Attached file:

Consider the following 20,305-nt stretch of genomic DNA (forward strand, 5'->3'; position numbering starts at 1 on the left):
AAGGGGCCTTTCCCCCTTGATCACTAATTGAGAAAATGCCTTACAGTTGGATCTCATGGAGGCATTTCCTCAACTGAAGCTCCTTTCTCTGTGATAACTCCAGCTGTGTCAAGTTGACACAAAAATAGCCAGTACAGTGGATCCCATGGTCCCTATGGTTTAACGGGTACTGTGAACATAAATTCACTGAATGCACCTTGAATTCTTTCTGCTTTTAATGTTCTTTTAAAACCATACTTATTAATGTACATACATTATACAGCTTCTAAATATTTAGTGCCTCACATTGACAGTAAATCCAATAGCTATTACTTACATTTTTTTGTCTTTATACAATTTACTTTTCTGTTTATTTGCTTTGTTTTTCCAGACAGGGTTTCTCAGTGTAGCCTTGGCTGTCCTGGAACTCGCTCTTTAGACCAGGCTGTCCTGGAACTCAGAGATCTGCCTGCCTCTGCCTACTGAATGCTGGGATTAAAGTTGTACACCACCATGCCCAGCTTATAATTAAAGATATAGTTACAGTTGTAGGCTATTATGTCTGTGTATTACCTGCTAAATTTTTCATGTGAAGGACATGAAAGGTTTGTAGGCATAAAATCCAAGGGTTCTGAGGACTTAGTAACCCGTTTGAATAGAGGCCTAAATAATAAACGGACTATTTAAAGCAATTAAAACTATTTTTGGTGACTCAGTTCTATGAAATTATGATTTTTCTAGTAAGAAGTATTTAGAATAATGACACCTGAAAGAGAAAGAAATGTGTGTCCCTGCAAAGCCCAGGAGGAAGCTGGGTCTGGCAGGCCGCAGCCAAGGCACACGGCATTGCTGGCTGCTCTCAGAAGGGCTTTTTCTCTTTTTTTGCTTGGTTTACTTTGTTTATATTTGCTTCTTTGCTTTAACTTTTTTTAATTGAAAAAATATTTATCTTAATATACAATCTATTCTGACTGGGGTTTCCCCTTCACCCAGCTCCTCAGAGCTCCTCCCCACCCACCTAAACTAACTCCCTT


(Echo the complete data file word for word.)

Consider the following 20,305-nt stretch of genomic DNA (forward strand, 5'->3'; position numbering starts at 1 on the left):
AAGGGGCCTTTCCCCCTTGATCACTAATTGAGAAAATGCCTTACAGTTGGATCTCATGGAGGCATTTCCTCAACTGAAGCTCCTTTCTCTGTGATAACTCCAGCTGTGTCAAGTTGACACAAAAATAGCCAGTACAGTGGATCCCATGGTCCCTATGGTTTAACGGGTACTGTGAACATAAATTCACTGAATGCACCTTGAATTCTTTCTGCTTTTAATGTTCTTTTAAAACCATACTTATTAATGTACATACATTATACAGCTTCTAAATATTTAGTGCCTCACATTGACAGTAAATCCAATAGCTATTACTTACATTTTTTTGTCTTTATACAATTTACTTTTCTGTTTATTTGCTTTGTTTTTCCAGACAGGGTTTCTCAGTGTAGCCTTGGCTGTCCTGGAACTCGCTCTTTAGACCAGGCTGTCCTGGAACTCAGAGATCTGCCTGCCTCTGCCTACTGAATGCTGGGATTAAAGTTGTACACCACCATGCCCAGCTTATAATTAAAGATATAGTTACAGTTGTAGGCTATTATGTCTGTGTATTACCTGCTAAATTTTTCATGTGAAGGACATGAAAGGTTTGTAGGCATAAAATCCAAGGGTTCTGAGGACTTAGTAACCCGTTTGAATAGAGGCCTAAATAATAAACGGACTATTTAAAGCAATTAAAACTATTTTTGGTGACTCAGTTCTATGAAATTATGATTTTTCTAGTAAGAAGTATTTAGAATAATGACACCTGAAAGAGAAAGAAATGTGTGTCCCTGCAAAGCCCAGGAGGAAGCTGGGTCTGGCAGGCCGCAGCCAAGGCACACGGCATTGCTGGCTGCTCTCAGAAGGGCTTTTTCTCTTTTTTTGCTTGGTTTACTTTGTTTATATTTGCTTCTTTGCTTTAACTTTTTTTAATTGAAAAAATATTTATCTTAATATACAATCTATTCTGACTGGGGTTTCCCCTTCACCCAGCTCCTCAGAGCTCCTCCCCACCCACCTAAACTAACTCCCTT